In line with its mission to protect communities and natural resources from wildfire through planning, mitigation, and education, HWMO has conducted hazard assessments for every community in the state. These assessments, coupled with the overall Communities At Risk From Wildfire Map update, will enable a more thorough understanding of wildfire hazards that can be addressed by communities, decision makers, fire responders, and natural resource managers.
The Hawaii State Wildfire History HWMO spearheaded comes to life in this interactive map, made possible by our friends at UH Manoa, College of Tropical Agriculture and Human Resources (CTAHR). Click around the map to locate wildfires that have occurred from 2002-2011 across the entire state and track down their sizes (acreage burned).
With the help of US Forest Service funding and collaboration with the University of Hawaii, HWMO labored to collect fire event records from federal, state, and local fire agencies from across the board. In the spring of 2013, the HWMO staff spent countless hours putting together a massive spreadsheet with the records that they data checked and geo-located fire by fire.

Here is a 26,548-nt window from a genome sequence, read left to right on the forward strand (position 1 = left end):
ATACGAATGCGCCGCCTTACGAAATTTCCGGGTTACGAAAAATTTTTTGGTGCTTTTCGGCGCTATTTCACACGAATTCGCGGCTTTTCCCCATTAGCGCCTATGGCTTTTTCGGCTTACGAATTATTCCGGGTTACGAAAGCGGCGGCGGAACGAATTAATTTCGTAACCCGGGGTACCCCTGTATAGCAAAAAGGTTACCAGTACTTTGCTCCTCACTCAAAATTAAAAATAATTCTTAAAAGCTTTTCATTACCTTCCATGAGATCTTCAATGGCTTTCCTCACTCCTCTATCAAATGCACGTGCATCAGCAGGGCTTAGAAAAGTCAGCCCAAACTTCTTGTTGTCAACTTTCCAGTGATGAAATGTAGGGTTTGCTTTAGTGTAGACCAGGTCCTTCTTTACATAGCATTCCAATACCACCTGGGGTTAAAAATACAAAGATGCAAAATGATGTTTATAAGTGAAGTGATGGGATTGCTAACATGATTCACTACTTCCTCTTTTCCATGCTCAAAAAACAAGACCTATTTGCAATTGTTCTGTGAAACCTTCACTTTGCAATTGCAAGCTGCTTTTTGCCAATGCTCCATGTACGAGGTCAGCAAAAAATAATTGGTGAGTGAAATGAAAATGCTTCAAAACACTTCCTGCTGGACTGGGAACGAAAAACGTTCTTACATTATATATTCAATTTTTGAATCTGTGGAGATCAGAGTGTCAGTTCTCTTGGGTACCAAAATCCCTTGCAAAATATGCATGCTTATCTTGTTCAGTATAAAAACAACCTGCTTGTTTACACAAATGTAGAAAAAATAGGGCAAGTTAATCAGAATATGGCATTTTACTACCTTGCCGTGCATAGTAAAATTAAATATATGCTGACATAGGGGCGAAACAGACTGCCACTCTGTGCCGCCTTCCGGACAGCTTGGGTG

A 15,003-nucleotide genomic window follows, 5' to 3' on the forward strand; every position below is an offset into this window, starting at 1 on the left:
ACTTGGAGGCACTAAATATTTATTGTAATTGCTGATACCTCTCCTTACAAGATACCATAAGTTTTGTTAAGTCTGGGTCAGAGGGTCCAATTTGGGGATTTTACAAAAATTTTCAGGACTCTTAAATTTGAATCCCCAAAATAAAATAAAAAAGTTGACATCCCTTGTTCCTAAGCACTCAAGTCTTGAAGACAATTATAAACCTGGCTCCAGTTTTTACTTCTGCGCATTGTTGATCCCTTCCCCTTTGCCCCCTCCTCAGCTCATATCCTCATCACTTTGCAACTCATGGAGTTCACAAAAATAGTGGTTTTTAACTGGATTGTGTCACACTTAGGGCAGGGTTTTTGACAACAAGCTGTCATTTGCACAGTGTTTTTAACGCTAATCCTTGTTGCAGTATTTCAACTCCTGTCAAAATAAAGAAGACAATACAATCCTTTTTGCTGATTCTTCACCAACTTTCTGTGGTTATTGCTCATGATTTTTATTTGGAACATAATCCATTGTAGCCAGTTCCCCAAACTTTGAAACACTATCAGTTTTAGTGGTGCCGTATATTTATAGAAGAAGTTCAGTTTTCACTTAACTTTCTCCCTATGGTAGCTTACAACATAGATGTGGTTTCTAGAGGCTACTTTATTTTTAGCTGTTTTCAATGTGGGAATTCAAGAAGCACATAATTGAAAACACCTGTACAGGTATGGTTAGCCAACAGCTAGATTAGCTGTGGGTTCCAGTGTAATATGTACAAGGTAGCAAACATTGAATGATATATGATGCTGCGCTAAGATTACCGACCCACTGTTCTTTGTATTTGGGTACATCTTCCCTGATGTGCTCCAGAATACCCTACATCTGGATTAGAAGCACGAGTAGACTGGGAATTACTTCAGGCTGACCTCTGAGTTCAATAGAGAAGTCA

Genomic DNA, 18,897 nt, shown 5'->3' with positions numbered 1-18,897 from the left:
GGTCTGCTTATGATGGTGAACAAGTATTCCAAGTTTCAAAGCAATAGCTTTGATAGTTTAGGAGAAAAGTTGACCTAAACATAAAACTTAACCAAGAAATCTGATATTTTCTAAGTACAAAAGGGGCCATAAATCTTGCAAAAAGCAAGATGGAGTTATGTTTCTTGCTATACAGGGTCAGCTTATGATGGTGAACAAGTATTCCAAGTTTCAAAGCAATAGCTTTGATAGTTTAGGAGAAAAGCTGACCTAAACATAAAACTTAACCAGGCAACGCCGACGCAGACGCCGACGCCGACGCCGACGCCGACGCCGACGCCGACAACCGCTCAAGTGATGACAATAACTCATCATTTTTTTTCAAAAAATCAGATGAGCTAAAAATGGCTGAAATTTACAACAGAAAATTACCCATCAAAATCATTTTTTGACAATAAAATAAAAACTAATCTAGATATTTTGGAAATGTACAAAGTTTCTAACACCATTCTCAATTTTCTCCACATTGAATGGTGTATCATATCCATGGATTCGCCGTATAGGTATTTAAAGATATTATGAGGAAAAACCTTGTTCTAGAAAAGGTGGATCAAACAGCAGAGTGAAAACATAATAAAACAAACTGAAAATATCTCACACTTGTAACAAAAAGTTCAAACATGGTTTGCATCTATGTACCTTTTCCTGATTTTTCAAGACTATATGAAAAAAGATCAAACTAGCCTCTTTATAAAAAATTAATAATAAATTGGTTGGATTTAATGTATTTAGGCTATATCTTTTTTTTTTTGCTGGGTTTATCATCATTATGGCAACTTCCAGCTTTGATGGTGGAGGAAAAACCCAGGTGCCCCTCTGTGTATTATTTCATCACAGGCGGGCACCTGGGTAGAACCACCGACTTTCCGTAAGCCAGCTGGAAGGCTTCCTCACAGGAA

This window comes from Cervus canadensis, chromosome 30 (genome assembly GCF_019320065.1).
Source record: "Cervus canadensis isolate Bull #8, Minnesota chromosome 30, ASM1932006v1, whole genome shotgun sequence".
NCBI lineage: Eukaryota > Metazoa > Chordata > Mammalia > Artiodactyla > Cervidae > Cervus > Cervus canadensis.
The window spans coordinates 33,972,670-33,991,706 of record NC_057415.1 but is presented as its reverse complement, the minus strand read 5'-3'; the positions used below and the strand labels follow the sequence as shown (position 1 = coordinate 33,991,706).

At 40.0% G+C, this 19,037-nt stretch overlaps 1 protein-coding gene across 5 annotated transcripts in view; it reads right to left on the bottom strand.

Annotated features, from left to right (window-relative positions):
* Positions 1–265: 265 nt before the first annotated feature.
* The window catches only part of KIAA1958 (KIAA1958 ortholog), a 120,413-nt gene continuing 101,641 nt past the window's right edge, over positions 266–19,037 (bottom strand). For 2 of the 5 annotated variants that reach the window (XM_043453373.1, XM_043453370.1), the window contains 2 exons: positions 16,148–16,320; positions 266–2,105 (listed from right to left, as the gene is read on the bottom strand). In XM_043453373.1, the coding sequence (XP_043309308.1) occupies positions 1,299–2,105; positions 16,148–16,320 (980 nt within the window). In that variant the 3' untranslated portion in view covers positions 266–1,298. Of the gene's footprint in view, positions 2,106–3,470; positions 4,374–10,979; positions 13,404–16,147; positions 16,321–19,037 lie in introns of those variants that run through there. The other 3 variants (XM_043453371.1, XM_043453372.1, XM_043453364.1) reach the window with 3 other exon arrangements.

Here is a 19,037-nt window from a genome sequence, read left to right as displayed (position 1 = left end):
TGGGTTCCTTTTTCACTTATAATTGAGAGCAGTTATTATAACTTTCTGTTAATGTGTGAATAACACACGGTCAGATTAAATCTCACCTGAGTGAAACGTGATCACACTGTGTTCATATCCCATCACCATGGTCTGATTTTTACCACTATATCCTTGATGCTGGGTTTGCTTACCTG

HWMO has helped develop Community Wildfire Protection Plan (CWPP) for most of the priority fire-prone regions of Hawaii. The plans assesses values at risk such as safety, natural resource protection, recreation, scenic values, and economic assets. Through a collaborative process involving input from community members, resource management and firefighting agencies, and a variety of other interested parties, CWPPs help bring wildfire hazard information and planning and action opportunities to all parties.
The Know Fire program is an all-encompassing education tool targeted towards K-8th grade. This curriculum covers activities focusing on basic fire science, fire ecology, fire prevention, and native Hawaiian plants and is meant for teaching at the Waikoloa Dryland Wildfire Safety Park at the end of Melia Street in Waikoloa Village.
The article, written by HWMO's Elizabeth Pickett and University of Hawaii's Andrew Pierce, is titled Building a Spatial Database of Fire Occurrence in Hawaii. Ms. Pickett and Dr. Pierce describe the arduous process of collecting, compiling, mapping, and analyzing years of wildfire ignition records from various fire response agencies.